Gah. I'm an idiot.
As some of you know, I've put together an anthology of my original short stories called "Ice Cream and Venom." It's all done with the editing, and aside from needing a bit of technical support from Kindle/Amazon to straighten out a table-of-contents issue, it's ready to go. Once we get that out of the way, it should be online more or less immediately.
(By the way: if any of you know anything about the technical aspects of self-publishing on Kindle, please contact me. We've got this one thing snagging us up, and I know it can't be all that hard... my Email address is email@example.com )
I've bragged that I have a lot more stuff ready to go, a novel called "Home Again," and an entire second anthology tentatively called "The Prettiest Lesbian I've Ever Seen." I'll admit that's not a very good title, and not particularly apt. I've pretty much decided to change it as of this morning. The new working title is "The Undead At War," named after what I think is the best story in the collection.
Anyway, so coming into the home stretch on "Ice Cream and Venom," I decided to start getting my other manuscripts ready for the editors. I figured the novel should be next.
So it turns out I suck. I haven't actually read it in a year or two. Wow! Problems galore.
Firstly, it's Waaaaaaaaaaay shorter than I remembered. Minimum length for a novel is 50,000 words. Mine was 32,468. Way short. So I didn't *really* write a novel, and I've been bragging about something I didn't really do for three or four years now, without realizing it. Disappointing. I tried padding it out once a couple years ago, and I *may* have lost that draft, but I kind of suspect I didn't. I think it was always just shorter than I thought.
How did I misremember the length so badly? I'm assuming it's just 'cuz I'm bad at math. I knew it was a bit on the short side, but for some reason I thought it was about 44,000 words, nothing major. A little padding here and there, and I'd be fine. I mean, I can crank out 10,000 words in 9 hours, as I did a week ago when I wrote "Fire Down Below," so I wasn't concerned about that. 17,000 is a bit more daunting, but only a bit. Still: Slow going. I worked on it for an hour or two last night, and punched it up by 1114 words. The problem is, I guess, that these insertions need to be done in such a way as to not really mess up the flow, and the story is already pretty tight. It's hard to pad out a book, which is I guess why most books do it so badly.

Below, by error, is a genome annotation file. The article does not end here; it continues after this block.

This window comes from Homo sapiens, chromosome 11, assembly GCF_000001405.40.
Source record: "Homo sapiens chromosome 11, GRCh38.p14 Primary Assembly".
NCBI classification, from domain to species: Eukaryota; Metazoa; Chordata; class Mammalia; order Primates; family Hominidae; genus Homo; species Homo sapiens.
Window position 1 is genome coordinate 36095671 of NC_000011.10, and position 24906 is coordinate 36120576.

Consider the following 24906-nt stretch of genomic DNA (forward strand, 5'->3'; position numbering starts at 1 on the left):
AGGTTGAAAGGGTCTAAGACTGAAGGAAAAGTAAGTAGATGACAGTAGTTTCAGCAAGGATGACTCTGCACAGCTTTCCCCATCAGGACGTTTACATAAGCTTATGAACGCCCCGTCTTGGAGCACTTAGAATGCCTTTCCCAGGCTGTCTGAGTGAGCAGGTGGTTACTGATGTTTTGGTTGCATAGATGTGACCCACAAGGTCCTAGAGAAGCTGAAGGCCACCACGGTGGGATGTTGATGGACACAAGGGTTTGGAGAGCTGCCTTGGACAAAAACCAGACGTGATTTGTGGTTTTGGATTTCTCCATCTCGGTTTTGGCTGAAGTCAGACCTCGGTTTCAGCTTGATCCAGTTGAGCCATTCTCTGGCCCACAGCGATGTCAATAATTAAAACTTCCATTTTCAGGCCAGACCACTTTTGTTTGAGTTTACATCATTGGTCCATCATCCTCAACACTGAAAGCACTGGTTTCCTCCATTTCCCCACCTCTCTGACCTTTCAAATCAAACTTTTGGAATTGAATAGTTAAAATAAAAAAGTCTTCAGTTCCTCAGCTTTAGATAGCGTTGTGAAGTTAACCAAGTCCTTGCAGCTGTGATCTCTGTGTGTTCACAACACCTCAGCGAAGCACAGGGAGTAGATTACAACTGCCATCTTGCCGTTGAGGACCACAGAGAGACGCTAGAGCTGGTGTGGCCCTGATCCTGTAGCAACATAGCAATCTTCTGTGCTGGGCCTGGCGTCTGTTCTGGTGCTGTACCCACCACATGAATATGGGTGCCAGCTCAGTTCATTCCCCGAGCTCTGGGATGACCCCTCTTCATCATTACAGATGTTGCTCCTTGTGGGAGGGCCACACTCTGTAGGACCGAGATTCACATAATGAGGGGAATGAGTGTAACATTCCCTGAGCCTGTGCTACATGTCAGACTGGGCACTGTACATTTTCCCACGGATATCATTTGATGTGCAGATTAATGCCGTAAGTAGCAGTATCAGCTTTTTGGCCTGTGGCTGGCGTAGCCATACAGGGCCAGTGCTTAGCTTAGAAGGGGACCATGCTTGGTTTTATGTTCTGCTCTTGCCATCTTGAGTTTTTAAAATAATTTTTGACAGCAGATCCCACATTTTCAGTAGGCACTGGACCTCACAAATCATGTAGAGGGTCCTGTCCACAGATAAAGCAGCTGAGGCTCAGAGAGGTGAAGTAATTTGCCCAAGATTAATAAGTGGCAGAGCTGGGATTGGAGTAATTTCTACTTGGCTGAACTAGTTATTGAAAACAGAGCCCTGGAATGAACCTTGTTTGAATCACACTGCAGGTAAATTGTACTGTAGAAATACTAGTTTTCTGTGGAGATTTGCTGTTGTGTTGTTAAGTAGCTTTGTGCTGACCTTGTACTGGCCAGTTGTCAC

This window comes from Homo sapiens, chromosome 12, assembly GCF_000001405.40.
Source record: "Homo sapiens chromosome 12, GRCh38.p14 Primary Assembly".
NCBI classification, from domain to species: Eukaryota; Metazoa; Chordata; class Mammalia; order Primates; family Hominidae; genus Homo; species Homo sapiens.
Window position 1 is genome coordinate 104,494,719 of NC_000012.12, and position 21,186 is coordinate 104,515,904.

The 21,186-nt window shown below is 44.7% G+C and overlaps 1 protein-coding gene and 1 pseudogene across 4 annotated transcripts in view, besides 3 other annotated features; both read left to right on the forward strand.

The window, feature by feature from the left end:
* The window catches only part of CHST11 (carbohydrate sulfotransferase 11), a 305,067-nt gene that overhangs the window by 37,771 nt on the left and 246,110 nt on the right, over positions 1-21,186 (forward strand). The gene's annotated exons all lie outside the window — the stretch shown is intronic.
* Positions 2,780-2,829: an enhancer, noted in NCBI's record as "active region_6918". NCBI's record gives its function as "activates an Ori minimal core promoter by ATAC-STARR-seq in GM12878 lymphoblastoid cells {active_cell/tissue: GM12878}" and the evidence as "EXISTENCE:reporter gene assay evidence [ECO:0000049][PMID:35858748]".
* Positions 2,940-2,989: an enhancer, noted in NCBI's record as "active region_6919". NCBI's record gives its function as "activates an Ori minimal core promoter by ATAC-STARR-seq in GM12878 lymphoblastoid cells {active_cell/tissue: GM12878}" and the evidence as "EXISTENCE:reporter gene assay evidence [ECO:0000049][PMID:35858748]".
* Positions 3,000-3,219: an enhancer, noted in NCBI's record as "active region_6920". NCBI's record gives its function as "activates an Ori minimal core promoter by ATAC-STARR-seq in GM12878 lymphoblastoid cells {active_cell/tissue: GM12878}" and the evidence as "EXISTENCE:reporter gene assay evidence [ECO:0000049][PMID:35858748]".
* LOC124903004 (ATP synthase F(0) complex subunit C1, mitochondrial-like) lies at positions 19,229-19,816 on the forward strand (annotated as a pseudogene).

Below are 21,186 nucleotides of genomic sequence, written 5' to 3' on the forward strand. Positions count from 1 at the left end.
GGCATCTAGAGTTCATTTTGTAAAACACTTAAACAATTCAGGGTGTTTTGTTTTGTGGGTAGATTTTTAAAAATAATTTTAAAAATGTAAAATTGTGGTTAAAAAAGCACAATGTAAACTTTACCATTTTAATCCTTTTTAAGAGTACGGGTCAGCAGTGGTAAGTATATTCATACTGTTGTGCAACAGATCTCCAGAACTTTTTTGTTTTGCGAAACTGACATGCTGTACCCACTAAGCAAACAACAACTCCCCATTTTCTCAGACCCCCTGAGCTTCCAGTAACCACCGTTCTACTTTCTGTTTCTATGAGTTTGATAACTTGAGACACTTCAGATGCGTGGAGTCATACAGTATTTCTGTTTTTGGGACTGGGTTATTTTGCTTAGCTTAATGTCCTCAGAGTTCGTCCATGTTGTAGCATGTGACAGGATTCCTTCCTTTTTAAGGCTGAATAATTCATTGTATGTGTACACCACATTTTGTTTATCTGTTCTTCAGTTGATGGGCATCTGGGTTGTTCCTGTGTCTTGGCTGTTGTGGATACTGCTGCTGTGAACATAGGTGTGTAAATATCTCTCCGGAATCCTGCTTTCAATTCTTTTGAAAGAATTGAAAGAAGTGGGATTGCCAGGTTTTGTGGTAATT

The really frustrating thing, though, is the manuscript itself: I've written a lot of stuff since I typed "The End" on "Home Again," and I'm a whole lot better. It's not a bad book by any means, I'm not at all ashamed of it, there's some great action sequences in there, the ending is pretty intense, but I will say that it's not really up to the standards of what I'm doing now, very much a 'first novel' (Or, I guess, 'First Novella') Also: it's a pretty tight story. Pumping too much dross into the narrative will kill it.
Ultimately, while sorting out stuff for the "Undead At War/Prettiest Lesbian" anthology this morning, I just said "Screw it." This damn novel-that-isn't-really-a-novel has been haunting me since 2006 and I just want to be done with it. Tape it to the shop window, and move on.
Thus my second anthology will include "Home Again" in its entirety, though that necessitated removing one of the stories I'd intended to place in there to bring it down to an acceptable length. Total manuscript is - at present - 75,000 words, or about 50% longer than "Ice Cream and Venom."
Drama notwithstanding, it's shaping up pretty nicely, even if it means I've only got one book ready to go, rather than the two I thought I had. No big. I can always write more...
Oh: Unrelated to that: in the last week, we've received TEN short stories from contributors to the site. IN addition, I've got three or four of my own ready to go, so we're sitting pretty on Original Fiction for probably the next third of a year. Cool, huh? Thank you very, very much for letting us run this stuff, guys! We're honored to be able to give your work a home.